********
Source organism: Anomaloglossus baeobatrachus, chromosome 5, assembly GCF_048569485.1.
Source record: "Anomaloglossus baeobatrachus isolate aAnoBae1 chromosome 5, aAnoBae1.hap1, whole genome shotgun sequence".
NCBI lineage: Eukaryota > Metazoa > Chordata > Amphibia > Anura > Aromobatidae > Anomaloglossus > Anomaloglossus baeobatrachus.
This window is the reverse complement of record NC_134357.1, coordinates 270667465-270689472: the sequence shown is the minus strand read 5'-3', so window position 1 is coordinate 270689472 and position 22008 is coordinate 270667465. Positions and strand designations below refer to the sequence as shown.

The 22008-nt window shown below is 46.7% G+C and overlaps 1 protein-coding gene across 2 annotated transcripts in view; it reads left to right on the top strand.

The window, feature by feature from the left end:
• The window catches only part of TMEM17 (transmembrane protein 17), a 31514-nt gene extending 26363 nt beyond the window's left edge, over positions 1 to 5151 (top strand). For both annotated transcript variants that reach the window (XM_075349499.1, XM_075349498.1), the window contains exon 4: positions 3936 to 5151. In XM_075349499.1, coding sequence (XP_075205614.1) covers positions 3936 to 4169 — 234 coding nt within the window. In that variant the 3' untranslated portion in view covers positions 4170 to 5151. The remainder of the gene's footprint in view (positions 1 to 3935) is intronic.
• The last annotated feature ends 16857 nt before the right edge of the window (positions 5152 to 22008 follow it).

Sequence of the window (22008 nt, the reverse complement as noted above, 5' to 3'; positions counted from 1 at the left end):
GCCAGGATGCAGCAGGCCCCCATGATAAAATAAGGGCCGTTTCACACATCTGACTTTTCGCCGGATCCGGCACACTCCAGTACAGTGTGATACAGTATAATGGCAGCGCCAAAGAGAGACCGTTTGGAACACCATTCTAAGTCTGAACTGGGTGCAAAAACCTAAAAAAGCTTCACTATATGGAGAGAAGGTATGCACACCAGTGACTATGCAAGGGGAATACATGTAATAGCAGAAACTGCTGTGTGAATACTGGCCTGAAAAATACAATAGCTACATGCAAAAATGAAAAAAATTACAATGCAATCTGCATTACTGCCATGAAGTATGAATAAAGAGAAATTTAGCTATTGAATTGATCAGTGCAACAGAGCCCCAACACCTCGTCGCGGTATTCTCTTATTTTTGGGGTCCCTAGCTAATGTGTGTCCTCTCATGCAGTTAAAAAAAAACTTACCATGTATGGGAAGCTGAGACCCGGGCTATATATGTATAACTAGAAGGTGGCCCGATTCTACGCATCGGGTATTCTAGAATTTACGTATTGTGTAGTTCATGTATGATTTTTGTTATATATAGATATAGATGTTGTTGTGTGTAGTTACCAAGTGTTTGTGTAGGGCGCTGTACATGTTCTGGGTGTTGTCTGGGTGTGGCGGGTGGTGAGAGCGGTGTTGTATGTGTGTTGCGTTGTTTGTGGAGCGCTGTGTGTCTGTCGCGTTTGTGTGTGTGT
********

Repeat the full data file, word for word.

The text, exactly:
Source organism: Anomaloglossus baeobatrachus, chromosome 5, assembly GCF_048569485.1.
Source record: "Anomaloglossus baeobatrachus isolate aAnoBae1 chromosome 5, aAnoBae1.hap1, whole genome shotgun sequence".
NCBI lineage: Eukaryota > Metazoa > Chordata > Amphibia > Anura > Aromobatidae > Anomaloglossus > Anomaloglossus baeobatrachus.
This window is the reverse complement of record NC_134357.1, coordinates 270667465-270689472: the sequence shown is the minus strand read 5'-3', so window position 1 is coordinate 270689472 and position 22008 is coordinate 270667465. Positions and strand designations below refer to the sequence as shown.

The 22008-nt window shown below is 46.7% G+C and overlaps 1 protein-coding gene across 2 annotated transcripts in view; it reads left to right on the top strand.

The window, feature by feature from the left end:
• The window catches only part of TMEM17 (transmembrane protein 17), a 31514-nt gene extending 26363 nt beyond the window's left edge, over positions 1 to 5151 (top strand). For both annotated transcript variants that reach the window (XM_075349499.1, XM_075349498.1), the window contains exon 4: positions 3936 to 5151. In XM_075349499.1, coding sequence (XP_075205614.1) covers positions 3936 to 4169 — 234 coding nt within the window. In that variant the 3' untranslated portion in view covers positions 4170 to 5151. The remainder of the gene's footprint in view (positions 1 to 3935) is intronic.
• The last annotated feature ends 16857 nt before the right edge of the window (positions 5152 to 22008 follow it).

Sequence of the window (22008 nt, the reverse complement as noted above, 5' to 3'; positions counted from 1 at the left end):
GCCAGGATGCAGCAGGCCCCCATGATAAAATAAGGGCCGTTTCACACATCTGACTTTTCGCCGGATCCGGCACACTCCAGTACAGTGTGATACAGTATAATGGCAGCGCCAAAGAGAGACCGTTTGGAACACCATTCTAAGTCTGAACTGGGTGCAAAAACCTAAAAAAGCTTCACTATATGGAGAGAAGGTATGCACACCAGTGACTATGCAAGGGGAATACATGTAATAGCAGAAACTGCTGTGTGAATACTGGCCTGAAAAATACAATAGCTACATGCAAAAATGAAAAAAATTACAATGCAATCTGCATTACTGCCATGAAGTATGAATAAAGAGAAATTTAGCTATTGAATTGATCAGTGCAACAGAGCCCCAACACCTCGTCGCGGTATTCTCTTATTTTTGGGGTCCCTAGCTAATGTGTGTCCTCTCATGCAGTTAAAAAAAAACTTACCATGTATGGGAAGCTGAGACCCGGGCTATATATGTATAACTAGAAGGTGGCCCGATTCTACGCATCGGGTATTCTAGAATTTACGTATTGTGTAGTTCATGTATGATTTTTGTTATATATAGATATAGATGTTGTTGTGTGTAGTTACCAAGTGTTTGTGTAGGGCGCTGTACATGTTCTGGGTGTTGTCTGGGTGTGGCGGGTGGTGAGAGCGGTGTTGTATGTGTGTTGCGTTGTTTGTGGAGCGCTGTGTGTCTGTCGCGTTTGTGTGTGTGT